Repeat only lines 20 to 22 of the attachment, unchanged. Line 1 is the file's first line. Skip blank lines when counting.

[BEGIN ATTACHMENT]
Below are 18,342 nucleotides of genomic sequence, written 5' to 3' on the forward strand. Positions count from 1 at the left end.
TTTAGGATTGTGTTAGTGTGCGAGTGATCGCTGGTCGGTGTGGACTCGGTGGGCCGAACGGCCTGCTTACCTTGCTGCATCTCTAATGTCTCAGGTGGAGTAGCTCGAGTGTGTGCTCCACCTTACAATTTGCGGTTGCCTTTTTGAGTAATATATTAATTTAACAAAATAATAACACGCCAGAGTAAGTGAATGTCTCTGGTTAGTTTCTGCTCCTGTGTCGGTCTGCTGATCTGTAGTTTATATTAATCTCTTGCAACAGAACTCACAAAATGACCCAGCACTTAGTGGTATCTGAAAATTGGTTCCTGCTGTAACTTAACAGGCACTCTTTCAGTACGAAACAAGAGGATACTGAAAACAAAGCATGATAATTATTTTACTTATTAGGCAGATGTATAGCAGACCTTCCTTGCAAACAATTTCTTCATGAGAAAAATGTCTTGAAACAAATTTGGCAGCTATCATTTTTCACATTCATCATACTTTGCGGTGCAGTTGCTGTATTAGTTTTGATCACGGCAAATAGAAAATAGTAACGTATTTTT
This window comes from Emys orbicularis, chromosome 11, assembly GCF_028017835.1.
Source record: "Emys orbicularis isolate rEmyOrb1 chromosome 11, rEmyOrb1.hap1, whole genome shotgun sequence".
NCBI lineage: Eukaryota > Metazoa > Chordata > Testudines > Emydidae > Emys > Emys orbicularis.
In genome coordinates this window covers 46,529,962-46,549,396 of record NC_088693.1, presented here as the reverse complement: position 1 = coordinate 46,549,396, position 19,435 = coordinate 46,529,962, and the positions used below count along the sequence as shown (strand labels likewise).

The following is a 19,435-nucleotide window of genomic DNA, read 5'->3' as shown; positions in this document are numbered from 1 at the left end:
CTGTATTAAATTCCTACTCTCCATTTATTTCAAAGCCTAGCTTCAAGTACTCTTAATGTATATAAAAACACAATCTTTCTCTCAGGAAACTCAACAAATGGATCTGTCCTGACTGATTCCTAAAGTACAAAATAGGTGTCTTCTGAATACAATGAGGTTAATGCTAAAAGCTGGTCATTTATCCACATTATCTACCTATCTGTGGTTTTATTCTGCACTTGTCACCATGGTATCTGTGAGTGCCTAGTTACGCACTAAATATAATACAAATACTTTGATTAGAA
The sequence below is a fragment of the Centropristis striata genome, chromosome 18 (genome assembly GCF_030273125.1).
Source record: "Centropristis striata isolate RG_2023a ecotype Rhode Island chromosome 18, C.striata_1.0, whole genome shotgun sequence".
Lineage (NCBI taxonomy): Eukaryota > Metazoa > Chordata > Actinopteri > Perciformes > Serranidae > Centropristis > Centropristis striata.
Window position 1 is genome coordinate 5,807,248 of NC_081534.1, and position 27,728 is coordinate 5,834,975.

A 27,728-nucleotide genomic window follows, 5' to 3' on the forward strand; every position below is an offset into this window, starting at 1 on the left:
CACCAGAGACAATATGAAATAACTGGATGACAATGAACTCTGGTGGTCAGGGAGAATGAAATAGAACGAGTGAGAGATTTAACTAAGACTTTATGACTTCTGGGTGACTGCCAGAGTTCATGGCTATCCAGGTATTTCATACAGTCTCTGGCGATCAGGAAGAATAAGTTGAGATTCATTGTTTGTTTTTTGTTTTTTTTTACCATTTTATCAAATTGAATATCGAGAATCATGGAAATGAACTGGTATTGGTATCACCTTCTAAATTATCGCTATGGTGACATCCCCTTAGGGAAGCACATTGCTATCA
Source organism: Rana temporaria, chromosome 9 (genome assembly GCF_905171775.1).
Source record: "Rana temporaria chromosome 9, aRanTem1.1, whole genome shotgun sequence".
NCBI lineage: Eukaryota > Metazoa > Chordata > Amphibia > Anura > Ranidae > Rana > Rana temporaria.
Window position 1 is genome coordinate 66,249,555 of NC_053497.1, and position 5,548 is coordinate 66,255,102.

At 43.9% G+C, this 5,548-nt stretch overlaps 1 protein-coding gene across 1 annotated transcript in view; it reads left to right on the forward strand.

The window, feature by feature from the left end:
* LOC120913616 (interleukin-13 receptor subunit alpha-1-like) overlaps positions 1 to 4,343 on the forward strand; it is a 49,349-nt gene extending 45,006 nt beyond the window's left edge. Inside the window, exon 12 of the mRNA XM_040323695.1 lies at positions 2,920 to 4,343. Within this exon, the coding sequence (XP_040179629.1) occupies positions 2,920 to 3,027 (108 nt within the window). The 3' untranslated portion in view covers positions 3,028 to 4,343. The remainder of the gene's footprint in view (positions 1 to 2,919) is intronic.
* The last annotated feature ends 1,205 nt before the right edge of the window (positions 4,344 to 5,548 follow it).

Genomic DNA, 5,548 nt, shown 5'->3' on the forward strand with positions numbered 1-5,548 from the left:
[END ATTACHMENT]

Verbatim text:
The window, feature by feature from the left end:
* LOC120913616 (interleukin-13 receptor subunit alpha-1-like) overlaps positions 1 to 4,343 on the forward strand; it is a 49,349-nt gene extending 45,006 nt beyond the window's left edge. Inside the window, exon 12 of the mRNA XM_040323695.1 lies at positions 2,920 to 4,343. Within this exon, the coding sequence (XP_040179629.1) occupies positions 2,920 to 3,027 (108 nt within the window). The 3' untranslated portion in view covers positions 3,028 to 4,343. The remainder of the gene's footprint in view (positions 1 to 2,919) is intronic.
* The last annotated feature ends 1,205 nt before the right edge of the window (positions 4,344 to 5,548 follow it).